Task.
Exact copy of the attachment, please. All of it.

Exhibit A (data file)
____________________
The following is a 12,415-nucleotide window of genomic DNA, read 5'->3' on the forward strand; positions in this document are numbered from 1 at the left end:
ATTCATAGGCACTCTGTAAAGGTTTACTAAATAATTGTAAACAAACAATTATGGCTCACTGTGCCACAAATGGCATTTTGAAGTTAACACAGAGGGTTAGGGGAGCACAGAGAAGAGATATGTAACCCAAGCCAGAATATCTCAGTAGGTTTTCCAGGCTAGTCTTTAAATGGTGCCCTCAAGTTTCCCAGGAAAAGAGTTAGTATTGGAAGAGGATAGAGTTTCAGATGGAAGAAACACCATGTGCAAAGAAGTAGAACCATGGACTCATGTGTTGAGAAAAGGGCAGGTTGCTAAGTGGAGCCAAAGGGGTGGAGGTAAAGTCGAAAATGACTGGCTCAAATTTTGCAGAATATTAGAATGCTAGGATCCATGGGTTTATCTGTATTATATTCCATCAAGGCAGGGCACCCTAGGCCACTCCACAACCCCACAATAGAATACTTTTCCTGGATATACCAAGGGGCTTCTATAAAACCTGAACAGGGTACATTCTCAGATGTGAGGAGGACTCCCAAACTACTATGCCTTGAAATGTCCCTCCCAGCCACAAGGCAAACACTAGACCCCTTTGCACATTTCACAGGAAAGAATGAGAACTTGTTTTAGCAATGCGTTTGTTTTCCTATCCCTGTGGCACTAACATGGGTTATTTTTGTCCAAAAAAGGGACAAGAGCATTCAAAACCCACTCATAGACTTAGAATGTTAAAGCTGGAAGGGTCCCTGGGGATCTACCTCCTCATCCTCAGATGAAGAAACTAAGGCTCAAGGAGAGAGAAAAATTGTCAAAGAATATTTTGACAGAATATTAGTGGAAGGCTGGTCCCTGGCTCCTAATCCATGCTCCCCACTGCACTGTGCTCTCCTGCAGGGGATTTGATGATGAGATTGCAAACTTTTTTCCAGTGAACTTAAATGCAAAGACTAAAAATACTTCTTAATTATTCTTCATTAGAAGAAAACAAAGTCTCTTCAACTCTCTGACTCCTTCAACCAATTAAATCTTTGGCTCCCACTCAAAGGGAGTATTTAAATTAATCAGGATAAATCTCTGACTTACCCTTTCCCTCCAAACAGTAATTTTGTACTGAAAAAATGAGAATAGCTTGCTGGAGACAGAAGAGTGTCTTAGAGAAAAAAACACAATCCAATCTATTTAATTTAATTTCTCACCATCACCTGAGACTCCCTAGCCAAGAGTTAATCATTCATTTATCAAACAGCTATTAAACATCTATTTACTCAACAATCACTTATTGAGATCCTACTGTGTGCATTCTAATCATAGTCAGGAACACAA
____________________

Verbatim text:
The following is a 12,415-nucleotide window of genomic DNA, read 5'->3' on the forward strand; positions in this document are numbered from 1 at the left end:
ATTCATAGGCACTCTGTAAAGGTTTACTAAATAATTGTAAACAAACAATTATGGCTCACTGTGCCACAAATGGCATTTTGAAGTTAACACAGAGGGTTAGGGGAGCACAGAGAAGAGATATGTAACCCAAGCCAGAATATCTCAGTAGGTTTTCCAGGCTAGTCTTTAAATGGTGCCCTCAAGTTTCCCAGGAAAAGAGTTAGTATTGGAAGAGGATAGAGTTTCAGATGGAAGAAACACCATGTGCAAAGAAGTAGAACCATGGACTCATGTGTTGAGAAAAGGGCAGGTTGCTAAGTGGAGCCAAAGGGGTGGAGGTAAAGTCGAAAATGACTGGCTCAAATTTTGCAGAATATTAGAATGCTAGGATCCATGGGTTTATCTGTATTATATTCCATCAAGGCAGGGCACCCTAGGCCACTCCACAACCCCACAATAGAATACTTTTCCTGGATATACCAAGGGGCTTCTATAAAACCTGAACAGGGTACATTCTCAGATGTGAGGAGGACTCCCAAACTACTATGCCTTGAAATGTCCCTCCCAGCCACAAGGCAAACACTAGACCCCTTTGCACATTTCACAGGAAAGAATGAGAACTTGTTTTAGCAATGCGTTTGTTTTCCTATCCCTGTGGCACTAACATGGGTTATTTTTGTCCAAAAAAGGGACAAGAGCATTCAAAACCCACTCATAGACTTAGAATGTTAAAGCTGGAAGGGTCCCTGGGGATCTACCTCCTCATCCTCAGATGAAGAAACTAAGGCTCAAGGAGAGAGAAAAATTGTCAAAGAATATTTTGACAGAATATTAGTGGAAGGCTGGTCCCTGGCTCCTAATCCATGCTCCCCACTGCACTGTGCTCTCCTGCAGGGGATTTGATGATGAGATTGCAAACTTTTTTCCAGTGAACTTAAATGCAAAGACTAAAAATACTTCTTAATTATTCTTCATTAGAAGAAAACAAAGTCTCTTCAACTCTCTGACTCCTTCAACCAATTAAATCTTTGGCTCCCACTCAAAGGGAGTATTTAAATTAATCAGGATAAATCTCTGACTTACCCTTTCCCTCCAAACAGTAATTTTGTACTGAAAAAATGAGAATAGCTTGCTGGAGACAGAAGAGTGTCTTAGAGAAAAAAACACAATCCAATCTATTTAATTTAATTTCTCACCATCACCTGAGACTCCCTAGCCAAGAGTTAATCATTCATTTATCAAACAGCTATTAAACATCTATTTACTCAACAATCACTTATTGAGATCCTACTGTGTGCATTCTAATCATAGTCAGGAACACAA